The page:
An Overview of the Issues
Drones, also known as Unmanned Aircraft Systems (UAS) or Unmanned Aerial Vehicles (UAV) have become the subject of tremendous media interest, controversy and misunderstanding. They are already making a significant impact through commercial applications in a wide range of industries, and are touching the lives of more people every day.
Several industry sectors, including agriculture, energy and construction, have identified unique applications for drones. This expanding commercial use, together with potential humanitarian benefits (e.g., third world medicine delivery or search and rescue missions), will likely win over many of the naysayers. The use of drones as a way to manage risk in many industrial and commercial settings is just beginning. Fitted with highly efficient and smart payloads, UAVs can be the ultimate business tool, combining performance with safety. By replacing people on high ladders or rooftops, or eliminating the need for workers to be high above ground with electric cables or smoke stacks, UAVs can perform tasks with a level of safety far beyond traditional methods.
Privacy and safety, however, are emerging as the two chief concerns that the drone industry needs to address with government officials and the public. While the diverse benefits of drone operation are clear, managing and insuring against risk will be crucial to success for UAV manufacturers and operators.
On February 15, 2015, the Federal Aviation Administration (FAA) released its Notice of Proposed Rulemaking (NPRM), which sets out a framework for the regulation of drones weighing less than 55 pounds in the United States. Many in the industry welcome the proportionate approach the FAA is taking. However, those wishing to operate UAS in excess of 55 pounds, beyond visual line of sight (BVLOS) or over 500 feet above ground level argue that the FAA has not gone far enough to enable the U.S. to lead the way in this rapidly developing global sector.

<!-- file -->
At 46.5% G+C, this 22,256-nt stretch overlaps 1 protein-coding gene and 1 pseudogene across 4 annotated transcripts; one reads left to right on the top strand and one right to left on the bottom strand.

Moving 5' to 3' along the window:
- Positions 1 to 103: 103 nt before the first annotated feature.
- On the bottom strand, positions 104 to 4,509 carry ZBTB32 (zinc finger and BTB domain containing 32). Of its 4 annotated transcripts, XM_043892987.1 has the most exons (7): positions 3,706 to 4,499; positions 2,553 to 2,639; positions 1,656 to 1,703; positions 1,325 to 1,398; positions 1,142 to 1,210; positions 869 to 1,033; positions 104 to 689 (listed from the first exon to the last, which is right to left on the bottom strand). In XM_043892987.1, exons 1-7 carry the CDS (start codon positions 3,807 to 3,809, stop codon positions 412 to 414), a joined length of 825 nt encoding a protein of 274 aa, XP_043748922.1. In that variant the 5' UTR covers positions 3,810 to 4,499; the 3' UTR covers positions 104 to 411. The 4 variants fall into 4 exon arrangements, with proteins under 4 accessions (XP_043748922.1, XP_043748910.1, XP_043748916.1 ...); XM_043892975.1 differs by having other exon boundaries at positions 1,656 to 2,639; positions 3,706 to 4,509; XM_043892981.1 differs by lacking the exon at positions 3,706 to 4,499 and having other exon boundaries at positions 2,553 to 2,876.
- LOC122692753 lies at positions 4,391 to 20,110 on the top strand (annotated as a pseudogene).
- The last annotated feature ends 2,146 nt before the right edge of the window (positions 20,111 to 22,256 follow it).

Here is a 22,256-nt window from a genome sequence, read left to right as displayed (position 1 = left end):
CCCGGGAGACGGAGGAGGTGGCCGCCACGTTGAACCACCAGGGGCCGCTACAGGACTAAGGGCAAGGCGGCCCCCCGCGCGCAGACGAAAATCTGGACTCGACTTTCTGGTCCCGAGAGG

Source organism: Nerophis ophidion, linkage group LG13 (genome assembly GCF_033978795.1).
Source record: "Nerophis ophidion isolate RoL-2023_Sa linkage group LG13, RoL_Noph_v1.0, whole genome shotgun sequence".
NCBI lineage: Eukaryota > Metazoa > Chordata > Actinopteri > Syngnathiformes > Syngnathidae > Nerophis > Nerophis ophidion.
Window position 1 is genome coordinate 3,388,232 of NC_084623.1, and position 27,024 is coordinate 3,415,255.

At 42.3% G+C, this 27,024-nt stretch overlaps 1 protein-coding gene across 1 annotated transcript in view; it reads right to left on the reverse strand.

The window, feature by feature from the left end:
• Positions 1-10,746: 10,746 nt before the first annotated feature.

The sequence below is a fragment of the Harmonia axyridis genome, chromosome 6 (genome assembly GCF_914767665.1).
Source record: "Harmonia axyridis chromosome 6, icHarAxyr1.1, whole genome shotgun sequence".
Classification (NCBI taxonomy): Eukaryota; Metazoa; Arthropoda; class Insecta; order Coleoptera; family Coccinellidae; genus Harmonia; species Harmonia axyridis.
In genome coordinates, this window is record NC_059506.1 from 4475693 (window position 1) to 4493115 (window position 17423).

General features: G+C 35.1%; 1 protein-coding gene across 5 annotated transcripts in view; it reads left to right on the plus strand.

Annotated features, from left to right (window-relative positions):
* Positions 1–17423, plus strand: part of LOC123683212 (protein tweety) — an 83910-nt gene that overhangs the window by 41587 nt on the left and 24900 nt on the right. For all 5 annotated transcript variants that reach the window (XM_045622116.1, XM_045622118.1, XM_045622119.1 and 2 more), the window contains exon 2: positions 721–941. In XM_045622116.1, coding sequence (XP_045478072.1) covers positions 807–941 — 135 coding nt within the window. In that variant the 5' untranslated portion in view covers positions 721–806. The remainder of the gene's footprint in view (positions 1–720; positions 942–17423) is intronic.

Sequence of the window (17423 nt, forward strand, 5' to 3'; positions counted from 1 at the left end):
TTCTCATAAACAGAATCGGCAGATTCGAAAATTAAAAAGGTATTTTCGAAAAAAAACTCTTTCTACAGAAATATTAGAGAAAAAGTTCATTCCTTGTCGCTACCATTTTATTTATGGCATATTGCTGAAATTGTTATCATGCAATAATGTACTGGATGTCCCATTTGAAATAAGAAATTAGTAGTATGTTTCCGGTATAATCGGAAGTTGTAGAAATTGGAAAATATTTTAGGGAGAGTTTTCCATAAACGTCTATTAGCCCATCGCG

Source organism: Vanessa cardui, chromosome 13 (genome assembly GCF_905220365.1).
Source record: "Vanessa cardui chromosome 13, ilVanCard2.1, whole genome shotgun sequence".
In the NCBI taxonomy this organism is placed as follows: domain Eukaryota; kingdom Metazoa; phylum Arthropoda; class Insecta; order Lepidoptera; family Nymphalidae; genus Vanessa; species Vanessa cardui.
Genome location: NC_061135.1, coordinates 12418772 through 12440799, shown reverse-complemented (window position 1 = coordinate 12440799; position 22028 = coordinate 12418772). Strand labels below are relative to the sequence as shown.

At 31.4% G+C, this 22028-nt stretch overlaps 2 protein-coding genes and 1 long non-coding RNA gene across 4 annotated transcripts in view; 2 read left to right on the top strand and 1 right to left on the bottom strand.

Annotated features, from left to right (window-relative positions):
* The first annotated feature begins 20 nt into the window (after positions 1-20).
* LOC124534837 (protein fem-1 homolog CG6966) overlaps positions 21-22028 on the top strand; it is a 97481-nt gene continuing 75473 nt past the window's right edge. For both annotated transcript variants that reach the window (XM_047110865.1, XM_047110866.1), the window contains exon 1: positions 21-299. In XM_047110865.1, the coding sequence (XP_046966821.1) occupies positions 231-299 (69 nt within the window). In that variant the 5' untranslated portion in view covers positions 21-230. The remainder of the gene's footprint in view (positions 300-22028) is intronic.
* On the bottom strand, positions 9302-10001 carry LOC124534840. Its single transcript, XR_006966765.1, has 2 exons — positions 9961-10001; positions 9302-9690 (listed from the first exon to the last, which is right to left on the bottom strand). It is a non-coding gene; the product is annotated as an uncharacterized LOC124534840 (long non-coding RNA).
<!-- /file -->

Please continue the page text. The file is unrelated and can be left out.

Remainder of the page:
Before the proposed regulations become law (anticipated to take place in 2017), specific approval to operate a UAS for commercial or business purposes can be obtained from the FAA. This comes in the form of a Section 333 exemption under the FAA Modernization and Reform Act of 2012. Such approvals have been granted for many industry segments and diverse equipment platforms, usage and operating environments. A special section of the FAA’s website (http://www.faa.gov/uas/legislative_programs/section_333/) provides details of how to apply for the exemption as well as records of approvals already granted and those currently under review. The FAA approvals granted to date have set the bar far higher than the NPRM proposes. For example, requirements have included all operators be licensed pilots.
Training for all levels of drone operation is becoming widely available, from an online course for approximately $200 offered by organizations including the Unmanned Safety Institute (unmannedsafetyinstitute.org), to custom training for a corporation’s team of operators. Some insurance providers already require operators to undertake some type of formal training. As the regulations become fully developed, expect training to become mandatory by insurers. The quality of the operating manual and after-sales support available to buyers varies enormously. Some are out-of-the-box ready; others require the owner to assemble parts before taking to the air. Some come with in-depth, easily understandable manuals; most do not. A poorly translated manual plus an inexperienced, untrained operator is a formula for disaster. Important information, such as the relative battery deterioration in cold weather, is missing from many instruction manuals.